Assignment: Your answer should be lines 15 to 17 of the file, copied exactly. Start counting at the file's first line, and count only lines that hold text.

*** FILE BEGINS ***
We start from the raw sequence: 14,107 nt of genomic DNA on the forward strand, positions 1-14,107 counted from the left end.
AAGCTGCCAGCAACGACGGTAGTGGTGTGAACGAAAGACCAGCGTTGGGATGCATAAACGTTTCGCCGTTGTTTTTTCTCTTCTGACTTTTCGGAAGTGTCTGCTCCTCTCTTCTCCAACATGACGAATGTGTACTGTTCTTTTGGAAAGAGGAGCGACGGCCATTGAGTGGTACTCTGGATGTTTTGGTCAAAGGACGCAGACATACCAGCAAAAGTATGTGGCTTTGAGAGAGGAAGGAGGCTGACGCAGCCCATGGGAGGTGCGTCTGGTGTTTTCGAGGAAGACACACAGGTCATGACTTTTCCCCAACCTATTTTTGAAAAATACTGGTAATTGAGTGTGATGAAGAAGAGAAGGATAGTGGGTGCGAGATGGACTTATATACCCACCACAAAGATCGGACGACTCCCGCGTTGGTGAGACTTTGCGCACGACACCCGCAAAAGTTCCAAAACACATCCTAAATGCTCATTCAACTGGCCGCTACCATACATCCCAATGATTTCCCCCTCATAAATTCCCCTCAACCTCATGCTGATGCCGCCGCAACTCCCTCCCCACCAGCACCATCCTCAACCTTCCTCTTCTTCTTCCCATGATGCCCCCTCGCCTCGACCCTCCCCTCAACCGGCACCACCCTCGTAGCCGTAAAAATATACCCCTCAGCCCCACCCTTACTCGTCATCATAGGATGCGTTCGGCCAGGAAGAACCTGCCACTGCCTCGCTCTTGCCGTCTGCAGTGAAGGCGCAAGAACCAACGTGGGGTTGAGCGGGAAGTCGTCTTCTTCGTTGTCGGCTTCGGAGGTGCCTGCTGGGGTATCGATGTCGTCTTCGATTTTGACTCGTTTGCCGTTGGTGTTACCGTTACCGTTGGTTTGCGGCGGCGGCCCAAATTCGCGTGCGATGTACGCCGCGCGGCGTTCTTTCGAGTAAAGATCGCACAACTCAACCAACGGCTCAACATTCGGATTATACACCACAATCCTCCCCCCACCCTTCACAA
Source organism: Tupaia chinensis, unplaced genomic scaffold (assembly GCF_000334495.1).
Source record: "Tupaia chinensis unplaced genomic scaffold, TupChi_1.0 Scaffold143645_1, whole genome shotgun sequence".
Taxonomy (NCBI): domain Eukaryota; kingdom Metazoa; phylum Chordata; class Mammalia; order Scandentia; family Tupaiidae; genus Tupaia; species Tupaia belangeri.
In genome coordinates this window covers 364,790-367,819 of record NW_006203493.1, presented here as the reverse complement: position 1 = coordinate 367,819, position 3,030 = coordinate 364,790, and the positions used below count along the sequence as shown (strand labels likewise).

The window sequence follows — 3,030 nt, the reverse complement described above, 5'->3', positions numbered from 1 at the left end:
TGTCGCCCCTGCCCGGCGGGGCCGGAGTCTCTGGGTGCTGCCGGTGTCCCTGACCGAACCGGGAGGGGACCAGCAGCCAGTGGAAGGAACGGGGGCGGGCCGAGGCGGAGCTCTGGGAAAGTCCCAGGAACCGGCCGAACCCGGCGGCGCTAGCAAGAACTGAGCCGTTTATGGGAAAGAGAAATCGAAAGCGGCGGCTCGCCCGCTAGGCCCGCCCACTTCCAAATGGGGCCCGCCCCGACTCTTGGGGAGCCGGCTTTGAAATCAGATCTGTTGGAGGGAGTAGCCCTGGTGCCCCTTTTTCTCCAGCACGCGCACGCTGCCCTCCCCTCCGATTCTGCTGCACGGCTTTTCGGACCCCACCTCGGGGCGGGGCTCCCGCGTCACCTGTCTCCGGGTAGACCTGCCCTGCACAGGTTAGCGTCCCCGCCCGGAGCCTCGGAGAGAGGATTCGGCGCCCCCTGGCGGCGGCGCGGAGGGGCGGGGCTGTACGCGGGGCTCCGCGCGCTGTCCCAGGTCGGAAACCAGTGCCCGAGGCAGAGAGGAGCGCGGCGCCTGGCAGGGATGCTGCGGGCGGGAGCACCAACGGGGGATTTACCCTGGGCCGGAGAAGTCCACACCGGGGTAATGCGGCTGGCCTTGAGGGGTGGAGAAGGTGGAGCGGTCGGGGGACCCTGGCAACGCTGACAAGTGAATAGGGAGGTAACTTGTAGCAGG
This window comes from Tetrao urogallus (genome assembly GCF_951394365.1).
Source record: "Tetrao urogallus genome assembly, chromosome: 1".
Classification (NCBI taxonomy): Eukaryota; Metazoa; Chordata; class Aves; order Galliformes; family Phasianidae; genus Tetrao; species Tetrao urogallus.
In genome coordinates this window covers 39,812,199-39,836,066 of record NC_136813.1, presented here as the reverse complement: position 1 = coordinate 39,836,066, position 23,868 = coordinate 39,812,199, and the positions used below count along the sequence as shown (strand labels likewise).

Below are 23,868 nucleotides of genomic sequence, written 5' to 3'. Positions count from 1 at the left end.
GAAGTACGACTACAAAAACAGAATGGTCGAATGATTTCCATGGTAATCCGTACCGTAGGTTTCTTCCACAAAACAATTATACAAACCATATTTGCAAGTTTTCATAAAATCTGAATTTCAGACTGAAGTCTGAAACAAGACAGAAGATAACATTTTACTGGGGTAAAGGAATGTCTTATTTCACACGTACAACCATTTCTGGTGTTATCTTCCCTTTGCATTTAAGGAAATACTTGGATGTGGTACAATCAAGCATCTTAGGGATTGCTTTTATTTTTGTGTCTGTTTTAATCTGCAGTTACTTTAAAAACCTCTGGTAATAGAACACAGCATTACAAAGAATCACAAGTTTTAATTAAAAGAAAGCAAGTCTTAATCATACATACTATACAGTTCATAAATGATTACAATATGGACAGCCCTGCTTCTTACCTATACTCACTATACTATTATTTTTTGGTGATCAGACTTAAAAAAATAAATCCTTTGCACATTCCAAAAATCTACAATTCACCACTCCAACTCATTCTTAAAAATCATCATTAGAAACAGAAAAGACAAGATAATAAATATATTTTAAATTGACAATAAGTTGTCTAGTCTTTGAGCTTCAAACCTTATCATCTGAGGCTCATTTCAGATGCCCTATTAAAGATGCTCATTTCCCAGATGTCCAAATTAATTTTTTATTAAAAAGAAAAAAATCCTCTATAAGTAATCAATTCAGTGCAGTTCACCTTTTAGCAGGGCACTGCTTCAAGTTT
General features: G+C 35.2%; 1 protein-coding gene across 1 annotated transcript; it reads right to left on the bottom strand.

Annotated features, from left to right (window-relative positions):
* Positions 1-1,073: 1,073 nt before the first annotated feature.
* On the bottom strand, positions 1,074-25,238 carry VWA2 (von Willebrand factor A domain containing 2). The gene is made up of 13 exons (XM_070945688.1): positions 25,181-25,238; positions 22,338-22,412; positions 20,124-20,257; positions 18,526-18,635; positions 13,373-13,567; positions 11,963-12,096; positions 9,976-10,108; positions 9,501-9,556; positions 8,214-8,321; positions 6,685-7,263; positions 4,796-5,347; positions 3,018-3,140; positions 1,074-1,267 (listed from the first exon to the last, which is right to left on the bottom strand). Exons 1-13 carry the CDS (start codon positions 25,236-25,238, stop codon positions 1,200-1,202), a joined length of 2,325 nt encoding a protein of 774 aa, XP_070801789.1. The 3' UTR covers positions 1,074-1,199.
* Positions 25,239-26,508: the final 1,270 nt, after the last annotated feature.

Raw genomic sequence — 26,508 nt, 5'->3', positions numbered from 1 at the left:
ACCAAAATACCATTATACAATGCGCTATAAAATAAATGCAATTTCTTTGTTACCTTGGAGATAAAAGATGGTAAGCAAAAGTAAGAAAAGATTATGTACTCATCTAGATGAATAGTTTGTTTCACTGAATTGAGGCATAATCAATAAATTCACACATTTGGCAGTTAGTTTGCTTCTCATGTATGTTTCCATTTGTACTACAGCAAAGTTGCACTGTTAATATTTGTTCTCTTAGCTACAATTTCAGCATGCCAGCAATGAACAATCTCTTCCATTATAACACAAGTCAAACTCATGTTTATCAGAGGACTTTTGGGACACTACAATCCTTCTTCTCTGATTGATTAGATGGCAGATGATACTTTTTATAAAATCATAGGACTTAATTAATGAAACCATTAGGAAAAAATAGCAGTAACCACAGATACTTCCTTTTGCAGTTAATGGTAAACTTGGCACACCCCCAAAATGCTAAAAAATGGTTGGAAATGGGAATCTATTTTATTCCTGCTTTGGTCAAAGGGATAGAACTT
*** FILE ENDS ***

General features: G+C 35.2%; 1 protein-coding gene across 1 annotated transcript; it reads right to left on the bottom strand.

Annotated features, from left to right (window-relative positions):
* Positions 1-1,073: 1,073 nt before the first annotated feature.